After a conversation I had a few weeks ago, I started thinking about what exactly it is that makes some novels faster to read than others.
You know the kind of thing I’m talking about- you’ve got two books of roughly equal lengths by different authors and yet you can read one in a couple of days, but the other one takes at least a week to read.
Anyway, I thought about this for a minute or so and came up with some ideas about why this sort of thing happens. If you’re planning on writing a full-length novel or even just a short story, then these things might also be useful when it comes to working out how quickly-readable you want your story to be. But, I should point out that most of this stuff is probably fairly obvious though.
1) Action vs. Description: Generally speaking, the ratio of action (eg: things happening, drama, events etc…) to descriptions tends to be a lot higher in novels that are quicker to read. Likewise, if you want your novel to be enjoyed at a more leisurely pace, it may be worth ensuring that there are as many descriptions of things as there are dramatic events in your story.
In other words, the faster you want your novel to be read, the shorter the descriptions should be (because, if you can’t just describe things, then you’ll need to actually show things happening).
To give you an example of what I mean, I can usually read a 400-600 page Lee Child novel in a couple of days and these novels often feature relatively short descriptions, like this one from Lee Child’s “The Enemy”: “Made it through gloomy tiled corridors and came to a door with a pebble-glass window set in its upper half. The door had light behind it and Lt/Col. A. Norton stencilled on it. I knocked and went in. I saw a small and neat office. It was clean and it smelled feminine. I didn’t salute again. I figured we were past that point“.
Notice how, in this quote, every individual thing that is being described is only described using one or two short words. Likewise, the descriptions are interspersed with actions too (Eg: walking down corridors, knocking on doors, deciding not to salute). This means that this story is rather fast-paced.
Now, let’s look at an example from a much slower-paced novel. The novel I will be quoting from is a 661- page (including appendices) fantasy novel called “A Storm Of Swords: Steel And Snow” by George R. R. Martin which took me about a week or so to read. It’s the first half of a much longer novel, but it’s a roughly similar length to the Lee Child novel I mentioned earlier
Anyway, let’s take a look at a quote from it: “Two days’ ride to either side of the kingsroad, they passed through a wide swath of destruction, miles of blackened fields and orchards where the trunks of dead trees jutted into the air like archers’ stakes. The bridges were burnt as well, and the streams swollen by autumn rains, so they had to range along the banks in search of fords. The nights were alive with the howling of wolves, but they saw no people.”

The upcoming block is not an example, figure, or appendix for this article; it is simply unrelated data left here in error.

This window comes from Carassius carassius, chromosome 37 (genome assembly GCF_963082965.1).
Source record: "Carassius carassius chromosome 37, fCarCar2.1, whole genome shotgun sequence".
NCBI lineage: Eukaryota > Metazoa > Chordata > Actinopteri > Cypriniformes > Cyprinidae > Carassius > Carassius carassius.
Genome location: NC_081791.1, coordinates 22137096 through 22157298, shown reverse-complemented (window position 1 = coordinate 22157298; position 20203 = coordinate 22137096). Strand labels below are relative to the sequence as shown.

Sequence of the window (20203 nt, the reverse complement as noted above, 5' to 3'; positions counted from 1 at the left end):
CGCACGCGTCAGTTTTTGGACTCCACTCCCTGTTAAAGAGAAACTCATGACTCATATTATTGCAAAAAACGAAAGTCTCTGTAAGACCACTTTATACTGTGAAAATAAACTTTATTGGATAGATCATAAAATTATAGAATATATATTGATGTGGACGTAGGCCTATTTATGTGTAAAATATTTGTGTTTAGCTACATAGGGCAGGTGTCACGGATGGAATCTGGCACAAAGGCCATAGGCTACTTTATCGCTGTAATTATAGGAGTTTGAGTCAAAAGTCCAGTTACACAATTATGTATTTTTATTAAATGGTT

Notice how, although there are a couple of actions in this quote (eg: travelling by horse), most of these few sentences are taken up with detailed descriptions of the landscape around the characters. Due to the fact that this novel contains lots of passages like this, it’s a lot slower to read than the Lee Child novel was.
2) Language: If you want your novel to be quickly readable, then you need to make sure that you use slightly simpler and more informal language.
This doesn’t mean that you need to “dumb down” your story or anything like that, it just means that you should mostly use words that don’t sound too “fancy”.
If you use more basic descriptions and language, your readers can “process” it a lot more quickly and, therefore can read more of your story in a short amount of time.
Going back to the quotes I showed you earlier, the Lee Child quote uses fairly basic language like “a small and neat office” whereas the G R. R. Martin quote uses slightly more complex language like “a wide swath of destruction“.
3) Plotting: Another thing that can determine how fast your audience can read your story is what kind of plot your story has.
Generally, if your story has a plot that contains lots of mysteries (that make your readers curious and eager to read more) or lots of fighting (which makes your readers eager to see who will win and how they will win), then it will be a faster-paced story for the simple reason that your readers will want to read more of it as quickly as possible.
Of course, none of these factors exist in isolation – since the Lee Child novel and the G.R.R Martin novels I mentioned earlier both contain lots of mysteries and fighting. So, both of them contain things that make people want to read more quickly, but the reading time for these novels still differs quite a bit because of the two things I mentioned earlier.
Even so, I very much doubt that I’d have been able to read the G. R. R Martin novel in just a week if it wasn’t for the fact that it contained lots of battles, adventures, dramatic plot twists, intriguing mysteries and things like that. If, for example, it had been a comedy or a romance, then it would have probably taken me more than just a week to read it.
Anyway, I hope that this was useful :)